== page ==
These turbulent clouds are on top of the world at Saturn. NASA's Cassini spacecraft captured this view of Saturn's north pole on April 26, 2017 -- the day it began its Grand Finale -- as it approached the planet for its first daring dive through the gap between the planet and its rings.
Although the pole is still bathed in sunlight at present, northern summer solstice on Saturn occurred on May 24, 2017, bringing the maximum solar illumination to the north polar region. Now the Sun begins its slow descent in the northern sky, which eventually will plunge the north pole into Earth-years of darkness. Cassini's long mission at Saturn enabled the spacecraft to see the Sun rise over the north, revealing that region in great detail for the first time.
This view looks toward the sunlit side of the rings from about 44 degrees above the ring plane. The image was taken with the Cassini spacecraft wide-angle camera using a spectral filter which preferentially admits wavelengths of near-infrared light centered at 752 nanometers.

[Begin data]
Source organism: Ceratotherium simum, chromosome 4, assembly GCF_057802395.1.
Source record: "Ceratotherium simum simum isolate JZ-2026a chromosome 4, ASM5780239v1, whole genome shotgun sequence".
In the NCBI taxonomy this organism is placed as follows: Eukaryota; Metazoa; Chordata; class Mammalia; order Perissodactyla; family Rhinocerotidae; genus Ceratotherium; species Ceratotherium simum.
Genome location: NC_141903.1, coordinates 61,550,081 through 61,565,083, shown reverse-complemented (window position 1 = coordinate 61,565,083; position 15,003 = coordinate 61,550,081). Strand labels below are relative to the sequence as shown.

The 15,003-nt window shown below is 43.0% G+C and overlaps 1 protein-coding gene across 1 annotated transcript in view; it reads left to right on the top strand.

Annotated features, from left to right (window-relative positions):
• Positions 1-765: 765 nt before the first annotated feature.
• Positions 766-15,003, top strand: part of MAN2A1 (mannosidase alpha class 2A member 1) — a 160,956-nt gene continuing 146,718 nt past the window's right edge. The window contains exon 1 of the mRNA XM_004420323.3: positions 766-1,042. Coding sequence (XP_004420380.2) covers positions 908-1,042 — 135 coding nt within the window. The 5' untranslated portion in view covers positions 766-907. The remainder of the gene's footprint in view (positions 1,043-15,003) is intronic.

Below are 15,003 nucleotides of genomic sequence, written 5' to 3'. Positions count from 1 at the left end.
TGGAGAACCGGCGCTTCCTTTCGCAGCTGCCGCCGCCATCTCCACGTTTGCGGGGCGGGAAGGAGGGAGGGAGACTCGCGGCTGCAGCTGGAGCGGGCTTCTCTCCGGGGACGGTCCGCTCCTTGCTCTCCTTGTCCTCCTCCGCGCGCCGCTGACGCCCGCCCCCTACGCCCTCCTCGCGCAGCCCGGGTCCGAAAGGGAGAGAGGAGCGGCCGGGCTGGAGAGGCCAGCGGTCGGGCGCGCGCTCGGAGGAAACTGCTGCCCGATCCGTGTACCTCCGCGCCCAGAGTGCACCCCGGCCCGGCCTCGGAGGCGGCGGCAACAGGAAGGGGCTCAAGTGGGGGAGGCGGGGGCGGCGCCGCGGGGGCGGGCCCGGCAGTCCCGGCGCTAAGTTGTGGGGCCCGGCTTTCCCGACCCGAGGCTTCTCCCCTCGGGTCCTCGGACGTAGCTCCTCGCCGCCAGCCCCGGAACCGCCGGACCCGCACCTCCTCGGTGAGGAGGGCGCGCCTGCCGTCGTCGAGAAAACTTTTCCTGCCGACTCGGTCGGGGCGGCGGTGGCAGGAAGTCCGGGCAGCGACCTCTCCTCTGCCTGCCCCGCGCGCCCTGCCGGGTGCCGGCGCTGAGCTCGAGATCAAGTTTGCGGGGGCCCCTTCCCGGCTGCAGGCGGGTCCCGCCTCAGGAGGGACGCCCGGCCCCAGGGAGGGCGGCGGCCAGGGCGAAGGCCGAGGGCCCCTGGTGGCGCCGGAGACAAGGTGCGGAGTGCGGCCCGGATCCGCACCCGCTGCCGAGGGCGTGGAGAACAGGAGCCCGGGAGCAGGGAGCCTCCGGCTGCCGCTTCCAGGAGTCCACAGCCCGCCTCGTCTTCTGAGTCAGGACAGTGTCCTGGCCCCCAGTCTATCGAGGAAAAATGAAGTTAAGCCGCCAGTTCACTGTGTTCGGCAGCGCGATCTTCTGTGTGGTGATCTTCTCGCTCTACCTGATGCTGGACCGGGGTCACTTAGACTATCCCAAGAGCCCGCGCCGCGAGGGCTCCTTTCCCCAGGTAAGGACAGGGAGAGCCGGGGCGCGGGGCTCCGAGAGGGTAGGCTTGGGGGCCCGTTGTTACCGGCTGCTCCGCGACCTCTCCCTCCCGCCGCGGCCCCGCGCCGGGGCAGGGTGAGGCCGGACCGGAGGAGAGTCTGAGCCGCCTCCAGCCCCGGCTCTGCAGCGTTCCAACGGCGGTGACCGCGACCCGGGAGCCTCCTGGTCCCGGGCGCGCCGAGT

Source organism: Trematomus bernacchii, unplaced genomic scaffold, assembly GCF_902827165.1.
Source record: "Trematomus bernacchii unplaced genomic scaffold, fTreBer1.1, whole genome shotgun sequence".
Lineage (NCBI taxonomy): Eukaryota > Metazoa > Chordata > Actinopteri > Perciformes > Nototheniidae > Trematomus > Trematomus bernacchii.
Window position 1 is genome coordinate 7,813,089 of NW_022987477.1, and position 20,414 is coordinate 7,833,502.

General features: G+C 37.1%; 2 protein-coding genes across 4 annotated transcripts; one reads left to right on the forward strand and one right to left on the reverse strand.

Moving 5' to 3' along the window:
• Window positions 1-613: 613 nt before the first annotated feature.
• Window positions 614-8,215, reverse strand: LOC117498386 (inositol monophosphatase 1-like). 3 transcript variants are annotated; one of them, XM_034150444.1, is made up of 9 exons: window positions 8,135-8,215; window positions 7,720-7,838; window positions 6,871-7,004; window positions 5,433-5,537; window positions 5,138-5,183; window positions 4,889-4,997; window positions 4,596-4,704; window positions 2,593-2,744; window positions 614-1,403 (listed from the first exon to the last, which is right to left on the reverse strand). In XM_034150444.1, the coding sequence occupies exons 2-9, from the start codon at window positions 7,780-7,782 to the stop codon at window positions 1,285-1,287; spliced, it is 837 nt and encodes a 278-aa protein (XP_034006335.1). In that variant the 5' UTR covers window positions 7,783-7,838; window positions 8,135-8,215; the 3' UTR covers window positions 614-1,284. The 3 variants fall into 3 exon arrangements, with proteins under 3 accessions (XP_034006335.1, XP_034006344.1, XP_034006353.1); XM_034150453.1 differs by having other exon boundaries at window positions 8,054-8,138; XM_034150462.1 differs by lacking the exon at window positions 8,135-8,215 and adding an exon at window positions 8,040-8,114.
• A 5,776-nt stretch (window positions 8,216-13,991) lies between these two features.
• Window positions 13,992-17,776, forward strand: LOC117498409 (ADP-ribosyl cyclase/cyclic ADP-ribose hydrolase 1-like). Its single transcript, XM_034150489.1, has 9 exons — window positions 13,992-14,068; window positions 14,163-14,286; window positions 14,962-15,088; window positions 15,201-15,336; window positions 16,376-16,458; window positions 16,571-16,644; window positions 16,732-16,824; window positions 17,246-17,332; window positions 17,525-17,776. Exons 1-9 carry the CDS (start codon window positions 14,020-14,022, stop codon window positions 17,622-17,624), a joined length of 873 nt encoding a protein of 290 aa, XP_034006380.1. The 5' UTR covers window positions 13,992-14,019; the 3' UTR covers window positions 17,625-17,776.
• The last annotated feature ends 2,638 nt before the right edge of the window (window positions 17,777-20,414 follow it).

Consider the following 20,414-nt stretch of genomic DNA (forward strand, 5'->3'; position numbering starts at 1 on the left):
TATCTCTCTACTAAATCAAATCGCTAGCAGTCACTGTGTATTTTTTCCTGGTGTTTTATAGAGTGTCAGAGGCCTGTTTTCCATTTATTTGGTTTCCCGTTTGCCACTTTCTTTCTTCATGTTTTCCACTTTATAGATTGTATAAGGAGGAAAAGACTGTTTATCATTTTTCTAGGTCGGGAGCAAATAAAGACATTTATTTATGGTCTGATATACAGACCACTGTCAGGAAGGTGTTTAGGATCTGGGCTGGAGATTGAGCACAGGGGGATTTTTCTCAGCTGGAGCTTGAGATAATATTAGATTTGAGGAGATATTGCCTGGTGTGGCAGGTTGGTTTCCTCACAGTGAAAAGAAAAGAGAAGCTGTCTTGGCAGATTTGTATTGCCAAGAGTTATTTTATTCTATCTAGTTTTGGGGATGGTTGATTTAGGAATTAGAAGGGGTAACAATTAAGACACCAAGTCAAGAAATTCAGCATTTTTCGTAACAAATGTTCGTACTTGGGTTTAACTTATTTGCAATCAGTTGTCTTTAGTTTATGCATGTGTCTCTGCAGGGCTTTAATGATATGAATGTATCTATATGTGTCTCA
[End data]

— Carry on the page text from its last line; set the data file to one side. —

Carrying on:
The view was obtained at a distance of approximately 166,000 miles (267,000 kilometers) from Saturn. Image scale is about 10 miles (16 kilometers) per pixel.
The Cassini Solstice Mission is a joint United States and European endeavor. The Jet Propulsion Laboratory, a division of the California Institute of Technology in Pasadena, manages the mission for NASA's Science Mission Directorate, Washington, D.C. The Cassini orbiter was designed, developed and assembled at JPL. The imaging team consists of scientists from the US, England, France, and Germany. The imaging operations center and team lead (Dr. C. Porco) are based at the Space Science Institute in Boulder, Colo.